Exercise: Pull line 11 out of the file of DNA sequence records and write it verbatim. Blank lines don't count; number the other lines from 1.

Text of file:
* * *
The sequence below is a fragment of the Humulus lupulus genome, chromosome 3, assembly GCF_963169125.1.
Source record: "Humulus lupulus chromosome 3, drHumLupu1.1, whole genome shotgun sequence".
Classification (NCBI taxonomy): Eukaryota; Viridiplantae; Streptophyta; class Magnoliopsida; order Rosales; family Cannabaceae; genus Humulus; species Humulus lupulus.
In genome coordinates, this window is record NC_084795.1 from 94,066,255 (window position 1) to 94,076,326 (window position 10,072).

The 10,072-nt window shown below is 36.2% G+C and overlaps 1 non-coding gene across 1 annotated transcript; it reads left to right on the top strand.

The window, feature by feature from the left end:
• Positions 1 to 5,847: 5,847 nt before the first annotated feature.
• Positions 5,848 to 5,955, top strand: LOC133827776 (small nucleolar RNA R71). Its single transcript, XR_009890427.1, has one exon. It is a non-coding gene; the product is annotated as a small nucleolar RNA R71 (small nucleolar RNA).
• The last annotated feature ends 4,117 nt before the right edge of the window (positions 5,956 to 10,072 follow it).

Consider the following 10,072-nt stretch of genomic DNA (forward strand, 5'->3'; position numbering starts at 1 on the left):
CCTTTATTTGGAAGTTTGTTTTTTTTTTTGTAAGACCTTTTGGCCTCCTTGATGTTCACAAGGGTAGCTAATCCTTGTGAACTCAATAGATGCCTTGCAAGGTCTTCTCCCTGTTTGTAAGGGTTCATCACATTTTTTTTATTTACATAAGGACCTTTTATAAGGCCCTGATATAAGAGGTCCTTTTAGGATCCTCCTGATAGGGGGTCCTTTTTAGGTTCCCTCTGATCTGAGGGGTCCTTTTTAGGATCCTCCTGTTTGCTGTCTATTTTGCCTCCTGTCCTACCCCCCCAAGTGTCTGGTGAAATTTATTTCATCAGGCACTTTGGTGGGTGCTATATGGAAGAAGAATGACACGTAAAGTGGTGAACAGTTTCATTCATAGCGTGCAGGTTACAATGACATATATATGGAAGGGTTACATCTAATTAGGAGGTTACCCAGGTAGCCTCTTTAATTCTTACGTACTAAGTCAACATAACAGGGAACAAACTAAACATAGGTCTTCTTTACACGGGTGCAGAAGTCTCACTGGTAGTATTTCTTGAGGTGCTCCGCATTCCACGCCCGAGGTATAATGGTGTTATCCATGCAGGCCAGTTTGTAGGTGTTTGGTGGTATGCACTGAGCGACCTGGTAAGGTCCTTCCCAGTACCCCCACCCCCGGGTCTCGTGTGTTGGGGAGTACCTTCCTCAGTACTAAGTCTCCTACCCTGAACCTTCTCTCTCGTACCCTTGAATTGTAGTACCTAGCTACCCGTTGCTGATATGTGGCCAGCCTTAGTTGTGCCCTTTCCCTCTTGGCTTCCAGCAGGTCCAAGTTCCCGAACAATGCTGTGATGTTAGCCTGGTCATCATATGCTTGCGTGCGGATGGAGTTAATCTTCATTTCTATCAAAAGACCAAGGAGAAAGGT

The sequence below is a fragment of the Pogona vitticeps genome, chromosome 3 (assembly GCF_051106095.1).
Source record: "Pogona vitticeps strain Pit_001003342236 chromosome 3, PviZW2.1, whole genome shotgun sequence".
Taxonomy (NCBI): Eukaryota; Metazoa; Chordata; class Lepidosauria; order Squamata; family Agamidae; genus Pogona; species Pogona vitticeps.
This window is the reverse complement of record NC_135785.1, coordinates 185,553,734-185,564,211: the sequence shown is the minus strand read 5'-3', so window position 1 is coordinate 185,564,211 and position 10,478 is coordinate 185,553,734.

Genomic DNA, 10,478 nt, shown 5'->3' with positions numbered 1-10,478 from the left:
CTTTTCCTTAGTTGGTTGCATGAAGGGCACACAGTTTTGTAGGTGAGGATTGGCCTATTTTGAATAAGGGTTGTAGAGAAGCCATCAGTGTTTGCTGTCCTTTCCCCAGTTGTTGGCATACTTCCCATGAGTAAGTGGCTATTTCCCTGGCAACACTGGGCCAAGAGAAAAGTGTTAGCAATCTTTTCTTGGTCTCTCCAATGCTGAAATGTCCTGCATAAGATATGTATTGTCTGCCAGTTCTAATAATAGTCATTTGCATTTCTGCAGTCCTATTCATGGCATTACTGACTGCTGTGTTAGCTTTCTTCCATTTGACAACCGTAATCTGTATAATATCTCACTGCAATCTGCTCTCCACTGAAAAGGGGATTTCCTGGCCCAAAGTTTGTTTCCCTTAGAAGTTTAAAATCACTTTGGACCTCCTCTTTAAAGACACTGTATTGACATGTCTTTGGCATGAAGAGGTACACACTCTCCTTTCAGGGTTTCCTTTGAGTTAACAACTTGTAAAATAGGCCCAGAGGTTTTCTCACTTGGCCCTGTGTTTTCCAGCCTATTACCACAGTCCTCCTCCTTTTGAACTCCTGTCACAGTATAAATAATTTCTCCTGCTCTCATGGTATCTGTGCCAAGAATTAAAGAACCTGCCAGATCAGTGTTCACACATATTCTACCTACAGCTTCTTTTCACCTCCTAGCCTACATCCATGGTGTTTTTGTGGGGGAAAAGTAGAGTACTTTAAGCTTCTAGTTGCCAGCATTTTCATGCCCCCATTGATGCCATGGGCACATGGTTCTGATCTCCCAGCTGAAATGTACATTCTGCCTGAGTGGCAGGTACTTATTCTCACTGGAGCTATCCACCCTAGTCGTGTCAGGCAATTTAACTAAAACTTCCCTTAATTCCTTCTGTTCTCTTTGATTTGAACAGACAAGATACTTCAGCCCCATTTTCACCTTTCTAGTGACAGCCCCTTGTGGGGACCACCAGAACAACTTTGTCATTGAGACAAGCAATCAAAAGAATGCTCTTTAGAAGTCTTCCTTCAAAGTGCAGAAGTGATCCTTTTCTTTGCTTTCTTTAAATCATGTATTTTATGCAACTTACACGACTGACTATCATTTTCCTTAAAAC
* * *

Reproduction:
CCTTTATTTGGAAGTTTGTTTTTTTTTTTGTAAGACCTTTTGGCCTCCTTGATGTTCACAAGGGTAGCTAATCCTTGTGAACTCAATAGATGCCTTGCAAGGTCTTCTCCCTGTTTGTAAGGGTTCATCACATTTTTTTTATTTACATAAGGACCTTTTATAAGGCCCTGATATAAGAGGTCCTTTTAGGATCCTCCTGATAGGGGGTCCTTTTTAGGTTCCCTCTGATCTGAGGGGTCCTTTTTAGGATCCTCCTGTTTGCTGTCTATTTTGCCTCCTGTCCTACCCCCCCAAGTGTCTGGTGAAATTTATTTCATCAGGCACTTTGGTGGGTGCTATATGGAAGAAGAATGACACGTAAAGTGGTGAACAGTTTCATTCATAGCGTGCAGGTTACAATGACATATATATGGAAGGGTTACATCTAATTAGGAGGTTACCCAGGTAGCCTCTTTAATTCTTACGTACTAAGTCAACATAACAGGGAACAAACTAAACATAGGTCTTCTTTACACGGGTGCAGAAGTCTCACTGGTAGTATTTCTTGAGGTGCTCCGCATTCCACGCCCGAGGTATAATGGTGTTATCCATGCAGGCCAGTTTGTAGGTGTTTGGTGGTATGCACTGAGCGACCTGGTAAGGTCCTTCCCAGTACCCCCACCCCCGGGTCTCGTGTGTTGGGGAGTACCTTCCTCAGTACTAAGTCTCCTACCCTGAACCTTCTCTCTCGTACCCTTGAATTGTAGTACCTAGCTACCCGTTGCTGATATGTGGCCAGCCTTAGTTGTGCCCTTTCCCTCTTGGCTTCCAGCAGGTCCAAGTTCCCGAACAATGCTGTGATGTTAGCCTGGTCATCATATGCTTGCGTGCGGATGGAGTTAATCTTCATTTCTATCAAAAGACCAAGGAGAAAGGT